Caterers seek help from C Cs

Anew study of caterers using cash and carries has given an insight into their businesses and their relationship with suppliers. HIM’s Cash Carry Caterer Tracking Programme involved interviewing 2,200 caterers during September at depots operated by Batleys, Booker, Makro and Landmark Wholesale members.

A positive finding for the companies involved was that 72% of caterers said that they feel like a valued customer while shopping at cash and carries.

The majority of caterers only have a single outlet and say they serve 100 covers a week (but do they really know how many covers they are doing? it is unlikely that they have EPOS systems to capture this information.)

Just over a quarter of caterers (26%) say they are competing in their catchments against fast food outlets, 25% say pubs, 24% caf eacute;s and 21% restaurants, however 20% say that they do not compete against anyone (are they in denial or just lucky?).

Nearly half of caterers (47%) say that they do not go to anyone for help and advice, 6% get help and advice from the trade press, and only 3% say they get advice from wholesalers. Wholesalers should be doing more to act as an information source in order to keep caterers coming back time and time again. This is a suitable meeting place to get ideas and get inspired. This concept was supported by the 16% who say that in-depot product demonstrations are interesting and that they sometimes buy the products demonstrated, and 46% who said that they would like more information on new products and promotions – they are asking wholesalers to do more to support them in their businesses.

Only 6% of caterers find visits from cash and carry reps useful – why is this so low? Do the reps give practical advice and support to help caterers to develop their business? Are they providing enough useful information not just information on promotions? Price is not the only reason for visiting a cash and carry so should we always be so focused on it?

Supermarket threat

Caterers visit supermarkets due to the fact they are easier and more convenient. They are mainly buying bread and bakery products, fruit and vegetables, dairy products and milk from supermarkets. Is this due to them having a more creditable fresh offer with perceived better availability? Currently only 20% of caterers goods are purchased from supermarkets, but will this increase?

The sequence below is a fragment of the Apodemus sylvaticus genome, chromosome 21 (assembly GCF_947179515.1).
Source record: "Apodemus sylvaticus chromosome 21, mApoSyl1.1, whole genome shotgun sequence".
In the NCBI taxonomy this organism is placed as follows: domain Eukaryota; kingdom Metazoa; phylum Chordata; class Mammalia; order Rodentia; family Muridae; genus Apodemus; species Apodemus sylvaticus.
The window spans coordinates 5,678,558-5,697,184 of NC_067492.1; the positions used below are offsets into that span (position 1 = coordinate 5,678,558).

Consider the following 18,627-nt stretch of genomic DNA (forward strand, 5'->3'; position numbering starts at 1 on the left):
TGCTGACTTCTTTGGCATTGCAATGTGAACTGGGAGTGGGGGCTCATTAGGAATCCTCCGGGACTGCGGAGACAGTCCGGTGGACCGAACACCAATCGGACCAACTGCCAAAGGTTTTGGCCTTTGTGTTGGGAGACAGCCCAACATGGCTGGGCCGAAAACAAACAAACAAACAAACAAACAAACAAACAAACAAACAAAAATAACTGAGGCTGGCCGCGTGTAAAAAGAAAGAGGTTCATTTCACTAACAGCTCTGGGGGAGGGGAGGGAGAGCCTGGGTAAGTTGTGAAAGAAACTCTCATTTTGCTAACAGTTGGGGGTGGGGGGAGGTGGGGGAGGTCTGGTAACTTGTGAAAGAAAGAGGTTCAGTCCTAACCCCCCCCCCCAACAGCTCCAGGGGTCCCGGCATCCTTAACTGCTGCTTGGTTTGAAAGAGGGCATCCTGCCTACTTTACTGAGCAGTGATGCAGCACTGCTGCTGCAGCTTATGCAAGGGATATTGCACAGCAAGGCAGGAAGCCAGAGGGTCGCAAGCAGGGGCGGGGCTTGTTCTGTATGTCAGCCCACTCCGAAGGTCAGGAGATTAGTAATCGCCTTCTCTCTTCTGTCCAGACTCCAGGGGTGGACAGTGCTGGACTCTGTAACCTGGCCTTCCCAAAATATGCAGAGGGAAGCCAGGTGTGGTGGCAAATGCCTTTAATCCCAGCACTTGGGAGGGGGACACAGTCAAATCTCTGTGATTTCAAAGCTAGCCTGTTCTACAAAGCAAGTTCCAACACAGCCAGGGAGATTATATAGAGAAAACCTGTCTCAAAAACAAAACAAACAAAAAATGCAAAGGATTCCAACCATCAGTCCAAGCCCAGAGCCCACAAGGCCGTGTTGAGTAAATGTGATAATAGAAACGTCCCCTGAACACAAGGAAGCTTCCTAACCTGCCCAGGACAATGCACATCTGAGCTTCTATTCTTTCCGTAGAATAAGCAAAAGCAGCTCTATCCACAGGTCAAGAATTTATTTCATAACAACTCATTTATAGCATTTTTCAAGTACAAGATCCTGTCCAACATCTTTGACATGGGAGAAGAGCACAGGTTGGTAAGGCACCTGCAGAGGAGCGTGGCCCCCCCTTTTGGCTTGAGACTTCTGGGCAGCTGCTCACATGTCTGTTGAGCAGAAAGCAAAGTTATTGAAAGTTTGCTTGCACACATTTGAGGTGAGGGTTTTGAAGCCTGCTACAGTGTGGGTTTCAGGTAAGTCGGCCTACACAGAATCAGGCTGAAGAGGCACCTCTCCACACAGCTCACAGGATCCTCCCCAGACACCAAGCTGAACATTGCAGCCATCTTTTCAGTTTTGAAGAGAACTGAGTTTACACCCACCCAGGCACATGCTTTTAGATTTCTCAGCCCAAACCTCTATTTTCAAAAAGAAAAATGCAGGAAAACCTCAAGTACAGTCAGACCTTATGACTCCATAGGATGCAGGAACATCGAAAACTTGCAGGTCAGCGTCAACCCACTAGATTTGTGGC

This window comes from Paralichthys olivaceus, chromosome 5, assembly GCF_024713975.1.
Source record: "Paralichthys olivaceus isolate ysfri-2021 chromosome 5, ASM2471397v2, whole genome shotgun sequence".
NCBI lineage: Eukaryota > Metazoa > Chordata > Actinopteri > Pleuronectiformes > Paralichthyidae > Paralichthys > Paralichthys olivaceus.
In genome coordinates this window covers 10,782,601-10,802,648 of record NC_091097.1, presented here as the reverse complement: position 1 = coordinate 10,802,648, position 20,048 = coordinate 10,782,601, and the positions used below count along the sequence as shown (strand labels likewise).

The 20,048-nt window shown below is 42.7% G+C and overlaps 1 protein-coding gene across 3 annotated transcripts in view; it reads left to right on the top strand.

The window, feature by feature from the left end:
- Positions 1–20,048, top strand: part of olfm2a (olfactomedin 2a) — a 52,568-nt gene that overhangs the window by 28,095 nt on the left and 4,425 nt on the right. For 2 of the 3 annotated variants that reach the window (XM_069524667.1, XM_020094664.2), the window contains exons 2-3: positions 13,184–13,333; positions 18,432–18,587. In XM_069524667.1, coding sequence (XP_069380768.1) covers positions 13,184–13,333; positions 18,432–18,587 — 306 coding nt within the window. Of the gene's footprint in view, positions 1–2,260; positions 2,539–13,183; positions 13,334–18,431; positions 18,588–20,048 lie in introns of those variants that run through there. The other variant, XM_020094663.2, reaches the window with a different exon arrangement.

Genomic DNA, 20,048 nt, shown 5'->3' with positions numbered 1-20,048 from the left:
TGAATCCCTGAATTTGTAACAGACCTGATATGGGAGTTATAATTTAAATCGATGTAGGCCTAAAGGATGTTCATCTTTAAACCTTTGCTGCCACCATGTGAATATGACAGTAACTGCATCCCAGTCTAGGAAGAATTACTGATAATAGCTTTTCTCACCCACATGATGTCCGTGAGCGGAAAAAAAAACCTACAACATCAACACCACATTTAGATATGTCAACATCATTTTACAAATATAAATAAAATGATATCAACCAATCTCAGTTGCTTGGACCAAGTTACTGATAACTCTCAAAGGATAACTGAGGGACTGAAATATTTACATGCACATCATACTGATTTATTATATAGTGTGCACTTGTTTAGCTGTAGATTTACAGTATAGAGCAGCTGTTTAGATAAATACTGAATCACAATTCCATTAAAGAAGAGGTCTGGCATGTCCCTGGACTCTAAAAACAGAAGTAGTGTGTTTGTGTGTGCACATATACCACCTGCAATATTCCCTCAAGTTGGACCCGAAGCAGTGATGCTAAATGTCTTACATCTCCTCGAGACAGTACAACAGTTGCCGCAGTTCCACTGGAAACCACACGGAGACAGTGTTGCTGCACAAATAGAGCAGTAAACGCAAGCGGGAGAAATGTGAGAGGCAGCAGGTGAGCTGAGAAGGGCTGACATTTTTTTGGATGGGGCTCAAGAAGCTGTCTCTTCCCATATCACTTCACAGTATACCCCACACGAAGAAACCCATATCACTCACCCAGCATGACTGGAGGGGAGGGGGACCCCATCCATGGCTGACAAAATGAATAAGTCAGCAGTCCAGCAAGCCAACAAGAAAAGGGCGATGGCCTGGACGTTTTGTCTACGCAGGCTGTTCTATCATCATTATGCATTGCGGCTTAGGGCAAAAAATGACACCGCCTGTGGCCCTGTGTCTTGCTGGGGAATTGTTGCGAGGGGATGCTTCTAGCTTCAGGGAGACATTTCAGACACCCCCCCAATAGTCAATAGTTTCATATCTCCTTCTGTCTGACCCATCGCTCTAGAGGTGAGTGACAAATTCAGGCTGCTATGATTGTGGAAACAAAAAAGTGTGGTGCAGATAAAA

When deciding what to put on the menu 82% of caterers say that they respond to customer feedback and demand. However 27% say they never change their menus. This is where suppliers and wholesalers can work together as a way to inspire and get on to caterers’ menus.

Alcohol is very important to many caterers’ businesses. The 41% who are licensed to sell alcohol said it accounted for between 80-100% of their sales.

A third of caterers (33%) visit cash and carries once a week for a planned visit, and a further 21% visit twice a week. Eggs, chilled and diary, soft drinks and cooking aids and sauces are the top purchases/footfall drivers.

Over a quarter of caterers (26%) failed to buy an item they has planned to, with 70% of them saying that the reason they failed to buy was out of stock. However, are items really out of stock or just out of sight, for example stored up high in the racking?

Soft drinks, dairy products, meat/poultry/fish are the must stock items, according to caterers.

Direct mail is an effective tool for marketing to caterers, with 42% of them saying that they read leaflets and might buy the promotion when next visiting. Nearly a third (29%) said that they brought something on promotion and 57% said they arrived at the cash and carry intending to buy a promotion. The preferred promotional mechanic is 2 for 1, but 65% say they prefer everyday value.

Availability, value for money and cheap prices are the most important things for cash and carry chains to focus on, according to caterers. The top three improvements which caterers recommend to cash and carries are cheaper prices, better availability and better/more promotions.

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